I love any film that is so notorious it generates it’s own urban legend regarding it’s controversial release, whether this account is true or not.
One such film is Lucio Fulci’s 1982 sleazy slasher gorefest, The New York Ripper. Rumour has it that when the UK distributor submitted it to the British Board of Film Classification, the censors were so appalled by what they saw that the print was given a police escort out of the country. The truth of the matter is that chief censor James Ferman (apparently) decided to send the print back to its rights owners in Italy to prevent the distributors from making copies for video or getting local approval for regional cinema screenings. Mr Ferman did this to prevent the distributors from being found guilty of obscenity if the matter was taken to court. Ferman is conveniently framed on the BBFC’s website as doing them a favour- whilst effectively making sure that they didn’t get their own way and distributed the film anyway.
Not many films have become synonymous with epitomising both the 42nd Street and Video Nasties scenes but The New York Ripper does and it does it brilliantly. This is a truly brutal piece of slasher cinema and is so grimy that you feel like you need to take a shower after it.
It starts as it means to go on with an old man playing a game of fetch with his dog. But instead of bringing back the piece of wood thrown for it into a bush on the banks of the Hudson River, the dog brings back a decomposing human hand. The film’s title is even superimposed over this image as if it’s typical of the film’s content. And it is! Fulci is proudly extolling the film’s content and intent.
It’s discovered that this is a body part of the latest victim of a crazed killer who is stalking and killing prostitutes in the city. The prostitute’s landlady tells the cop on the case that the guy who Anne went to meet bizarrely had the voice of a duck.
Throughout the film, we get to see other victims as they are butchered but the actual killer isn’t revealed until the end which in typical Giallo fashion means that this is a whodunnit as well as a horror film. A number of characters are set up as potential suspects for both the police and the audience, particularly the mysterious man who has two fingers missing from his right hand.
Most of the characters in the film are interesting, quirky, and in some cases, just as sleazy as the film. One such example is that of Jane Lodge. We first see her in the front row of a live sex show theatre in Times Square. She is not only avidly watching the action but also recording the encounter. We find out that she does this for her husband whom she is in an open marriage with. She takes home mementoes from her daily search for sexy trysts for them both to enjoy (she’s clearly living her best life). Whilst front row we see that she is clearly getting off on what she is seeing and is revealed to be dressed for the occasion by wearing suspenders under her fashionable garb of trilby, raincoat and immaculate make-up. We later see her on another sexcapade that takes place in a Hispanic dockside bar that defies belief. Let’s just say it involves toes. She reminds me of an even sleazier version of Angie Dickinson’s bored housewife character from Dressed To Kill.
Secret double lives seem to be a thing within the film. Williams who is hunting this homicidal Donald Duck is shown in bed with a prostitute he regularly visits. The fact that he’s a cop seemingly doesn’t deter him. Even the doctor whom Williams hires to advise on the case is shown buying a gay porno mag from a street vendor (‘Have a nice evening!’ the vendor says to him with a chuckle).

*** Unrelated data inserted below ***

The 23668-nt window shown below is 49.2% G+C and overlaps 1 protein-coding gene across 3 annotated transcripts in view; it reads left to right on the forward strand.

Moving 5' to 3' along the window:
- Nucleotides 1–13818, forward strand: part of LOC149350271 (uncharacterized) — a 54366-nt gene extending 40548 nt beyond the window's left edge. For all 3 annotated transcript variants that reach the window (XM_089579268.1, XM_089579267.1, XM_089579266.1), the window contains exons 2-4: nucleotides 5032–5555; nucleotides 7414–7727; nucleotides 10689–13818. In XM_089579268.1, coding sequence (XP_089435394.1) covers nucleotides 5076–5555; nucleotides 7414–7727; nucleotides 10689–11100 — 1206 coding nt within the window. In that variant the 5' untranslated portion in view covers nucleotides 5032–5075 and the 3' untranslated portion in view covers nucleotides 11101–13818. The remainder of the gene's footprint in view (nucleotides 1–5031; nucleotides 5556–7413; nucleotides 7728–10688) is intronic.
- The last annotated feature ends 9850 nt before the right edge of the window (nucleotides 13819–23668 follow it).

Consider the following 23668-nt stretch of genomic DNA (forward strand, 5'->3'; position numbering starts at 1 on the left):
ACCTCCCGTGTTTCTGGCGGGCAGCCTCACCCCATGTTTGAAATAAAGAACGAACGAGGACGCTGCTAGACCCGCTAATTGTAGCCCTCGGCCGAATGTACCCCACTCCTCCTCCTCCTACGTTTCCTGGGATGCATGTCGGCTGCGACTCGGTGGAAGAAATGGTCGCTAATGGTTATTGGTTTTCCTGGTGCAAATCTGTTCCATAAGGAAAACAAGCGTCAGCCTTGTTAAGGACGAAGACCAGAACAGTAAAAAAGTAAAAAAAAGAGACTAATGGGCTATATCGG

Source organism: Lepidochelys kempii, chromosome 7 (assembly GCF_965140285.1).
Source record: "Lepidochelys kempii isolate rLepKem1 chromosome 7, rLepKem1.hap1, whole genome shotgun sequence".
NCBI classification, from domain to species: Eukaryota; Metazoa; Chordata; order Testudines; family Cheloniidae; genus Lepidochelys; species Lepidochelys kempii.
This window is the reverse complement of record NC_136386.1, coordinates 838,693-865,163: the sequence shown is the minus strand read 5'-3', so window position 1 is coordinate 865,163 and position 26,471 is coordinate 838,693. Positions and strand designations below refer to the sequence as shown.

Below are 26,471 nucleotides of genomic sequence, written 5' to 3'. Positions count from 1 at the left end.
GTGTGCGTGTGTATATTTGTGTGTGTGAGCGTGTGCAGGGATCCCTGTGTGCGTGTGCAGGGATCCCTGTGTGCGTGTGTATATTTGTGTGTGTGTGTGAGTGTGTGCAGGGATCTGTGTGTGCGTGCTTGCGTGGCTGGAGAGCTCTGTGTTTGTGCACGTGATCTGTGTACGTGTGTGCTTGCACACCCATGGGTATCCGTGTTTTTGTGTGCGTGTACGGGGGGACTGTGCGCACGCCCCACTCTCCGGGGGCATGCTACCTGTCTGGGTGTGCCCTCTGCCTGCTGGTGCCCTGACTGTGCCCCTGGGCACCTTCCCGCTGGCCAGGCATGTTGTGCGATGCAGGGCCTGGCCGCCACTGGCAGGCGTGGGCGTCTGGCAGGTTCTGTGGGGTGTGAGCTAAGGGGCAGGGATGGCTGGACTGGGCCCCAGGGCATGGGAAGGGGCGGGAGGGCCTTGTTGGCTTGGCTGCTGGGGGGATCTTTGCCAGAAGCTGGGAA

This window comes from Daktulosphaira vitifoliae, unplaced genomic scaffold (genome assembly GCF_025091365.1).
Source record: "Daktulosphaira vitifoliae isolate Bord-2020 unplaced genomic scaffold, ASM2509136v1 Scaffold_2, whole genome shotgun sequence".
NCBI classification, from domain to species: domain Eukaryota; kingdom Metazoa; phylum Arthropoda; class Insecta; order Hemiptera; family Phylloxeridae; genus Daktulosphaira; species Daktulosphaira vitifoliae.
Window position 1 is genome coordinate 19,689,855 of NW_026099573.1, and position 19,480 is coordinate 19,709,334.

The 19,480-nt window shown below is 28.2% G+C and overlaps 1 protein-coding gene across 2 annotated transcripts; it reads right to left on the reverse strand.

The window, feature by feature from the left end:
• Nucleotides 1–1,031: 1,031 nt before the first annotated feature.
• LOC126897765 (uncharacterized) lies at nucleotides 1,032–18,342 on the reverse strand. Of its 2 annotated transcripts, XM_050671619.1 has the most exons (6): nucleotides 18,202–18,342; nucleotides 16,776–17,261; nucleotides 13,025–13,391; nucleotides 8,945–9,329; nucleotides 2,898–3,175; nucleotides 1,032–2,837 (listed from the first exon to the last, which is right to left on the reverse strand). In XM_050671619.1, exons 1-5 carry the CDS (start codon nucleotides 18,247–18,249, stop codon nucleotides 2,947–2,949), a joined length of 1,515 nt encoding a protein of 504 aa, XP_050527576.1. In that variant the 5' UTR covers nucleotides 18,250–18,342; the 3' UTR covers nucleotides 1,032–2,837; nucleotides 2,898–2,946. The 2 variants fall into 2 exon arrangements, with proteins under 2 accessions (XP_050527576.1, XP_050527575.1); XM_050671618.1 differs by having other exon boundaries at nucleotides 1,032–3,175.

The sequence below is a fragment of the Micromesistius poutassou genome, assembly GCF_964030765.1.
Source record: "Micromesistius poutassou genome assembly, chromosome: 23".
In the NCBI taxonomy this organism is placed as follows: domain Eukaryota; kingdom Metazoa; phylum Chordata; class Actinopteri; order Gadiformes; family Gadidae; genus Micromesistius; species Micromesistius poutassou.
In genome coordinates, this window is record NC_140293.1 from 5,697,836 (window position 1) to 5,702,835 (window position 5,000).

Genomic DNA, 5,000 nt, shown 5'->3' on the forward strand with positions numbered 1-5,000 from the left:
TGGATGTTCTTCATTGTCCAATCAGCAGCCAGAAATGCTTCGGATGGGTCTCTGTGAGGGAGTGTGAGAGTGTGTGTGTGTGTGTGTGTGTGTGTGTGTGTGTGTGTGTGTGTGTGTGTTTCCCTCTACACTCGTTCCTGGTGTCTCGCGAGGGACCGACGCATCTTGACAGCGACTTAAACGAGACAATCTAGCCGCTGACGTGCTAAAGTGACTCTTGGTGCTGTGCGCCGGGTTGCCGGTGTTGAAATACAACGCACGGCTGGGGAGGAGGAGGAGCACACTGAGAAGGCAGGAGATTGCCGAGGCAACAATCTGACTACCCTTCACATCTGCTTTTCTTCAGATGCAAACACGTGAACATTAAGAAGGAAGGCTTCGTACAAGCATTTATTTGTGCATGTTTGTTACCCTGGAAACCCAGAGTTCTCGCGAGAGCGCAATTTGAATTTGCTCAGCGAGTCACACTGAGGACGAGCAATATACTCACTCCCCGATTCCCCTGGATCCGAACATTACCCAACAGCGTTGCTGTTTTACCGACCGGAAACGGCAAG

And then there are the kills. Oh my. The murders are extremely graphic and, in some cases, involve razor blades being used on faces, eyeballs as well as on female anatomy. There are also guttings. A coroner describes one decapitation to Williams in graphic detail and even throws in the word ‘joytrail’ for good measure as to where the killer entered his knife. There’s also a murder that involves a broken bottle being thrust into a woman’s ‘joytrail’ who has just come offstage at the sex show that Jane had a ringside seat for. There is even a POV shot for the bottle.
The film feels like Fulci wanted to make the ultimate piece of exploitation centred around the Big Apple which in those days was rotten to the core- a crime-ridden city where danger lurked on every corner but particularly for women. Think of the opening credits for The Equalizer and you get the idea. Every man is a rapist, mugger or murderer. The backdrops for the kills within the film showcase the different appropriate locales that the city had to offer with the subway, dirty ‘rent by the hour’ motel rooms and even the Staten Island Ferry being utilised. There are also lingering shots of 42nd Street. The Deuce has never been so beautifully captured since Scorsese’s Taxi Driver. It would seem that Fulci’s film is a lower rent, exploitation descendent of that film just as William Lustig’s Maniac and Abel Ferrera’s Driller Killer are.
For such a grimy and sleazy movie, it has been beautifully shot and lit as the new Blue Underground 4K Blu Ray fully shows. This is the best edition to grab if you are new to this masterpiece.
With The New York Ripper, Fulci set out to outdo himself and make the most sleazy, gory and sensationalistic Grindhouse movie of all time. Boy, did he succeed! The New York Ripper is a perfect storm of 80’s Giallo, 42nd Street and the Video Nasties’ moral panic. And, it lives up to its reputation whilst being a fantastic movie to boot. Whilst Zombi 2 may be a good ‘in’ for those who are new to Fulci, The New York Ripper is a great film to investigate after this. It’s also a great date movie (although that probably says more about me than anything else…)